Assessment of Energy-demand based GHG Mitigation Options for the Pulp and Paper Sector

  • Author / Creator
    Shafique, Hafiz Umar
  • The pulp and paper industry plays a vital role in Canada’s economy, and Alberta’s pulp and paper industry has a 10% production share in Canada. Alberta’s pulp and paper industry is the third largest energy consumer in the province’s industrial sector, and there is significant potential to reduce energy demand and associated greenhouse gas (GHG) emissions. In this research, a bottom-up energy demand tree is developed for Alberta’s pulp and paper industry to understand the energy intensities of various types of equipment associated with different end uses. This demand tree is further used to simulate an integrated resource planning model, the Long-range Energy Alternative Planning (LEAP) system model. Based on expected growth in the pulp and paper industry, a business-as-usual (BAU) scenario is developed for the years 2010 to 2050 to project the energy demand and GHG emissions of Alberta’s pulp and paper mills. Twenty-eight GHG mitigation scenarios are developed for Alberta’s pulp and paper mills, and energy and emissions reductions are estimated with respect to the BAU scenario. The scenarios are also analyzed in terms of the cost-benefit aspects by developing a GHG abatement cost curve. The GHG abatement cost curves compare the scenarios in terms of net GHG mitigation achievable in each scenario and GHG abatement cost ($/tonne of CO2 equivalent mitigation) compared to the business-as-usual case. The energy demand (electricity and natural gas) of Alberta’s pulp and paper mills is expected to decrease from 20.37 PJ in 2010 to 19.46 PJ in 2050 in the BAU scenario. Twenty-eight scenarios were evaluated with the aim of reducing energy demand and mitigating emissions. These scenarios were developed for planning horizons of 2010-2030 and 2010-2050. Implementing the integrated scenarios can reduce emissions by 8.26 MT of CO2 eq. collectively for the years 2010-2050 compared to the BAU scenario.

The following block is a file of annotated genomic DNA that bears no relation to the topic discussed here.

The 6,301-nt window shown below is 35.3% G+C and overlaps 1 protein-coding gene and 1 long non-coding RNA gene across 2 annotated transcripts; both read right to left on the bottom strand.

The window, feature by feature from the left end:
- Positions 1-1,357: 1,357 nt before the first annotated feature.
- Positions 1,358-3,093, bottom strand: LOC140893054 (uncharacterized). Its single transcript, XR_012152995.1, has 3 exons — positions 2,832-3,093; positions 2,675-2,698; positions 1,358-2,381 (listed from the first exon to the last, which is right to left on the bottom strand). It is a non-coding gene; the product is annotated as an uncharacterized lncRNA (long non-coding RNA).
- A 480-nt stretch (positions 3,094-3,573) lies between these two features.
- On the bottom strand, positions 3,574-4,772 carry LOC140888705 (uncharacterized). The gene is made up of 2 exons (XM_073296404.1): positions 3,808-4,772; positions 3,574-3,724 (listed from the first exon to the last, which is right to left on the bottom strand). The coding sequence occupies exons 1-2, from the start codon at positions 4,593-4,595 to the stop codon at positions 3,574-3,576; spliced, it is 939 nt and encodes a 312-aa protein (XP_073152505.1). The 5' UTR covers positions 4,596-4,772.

• Subjects / Keywords
  • Graduation date
    Spring 2017
  • Type of Item
  • Degree
    Master of Science
  • DOI
  • License
    This thesis is made available by the University of Alberta Libraries with permission of the copyright owner solely for non-commercial purposes. This thesis, or any portion thereof, may not otherwise be copied or reproduced without the written consent of the copyright owner, except to the extent permitted by Canadian copyright law.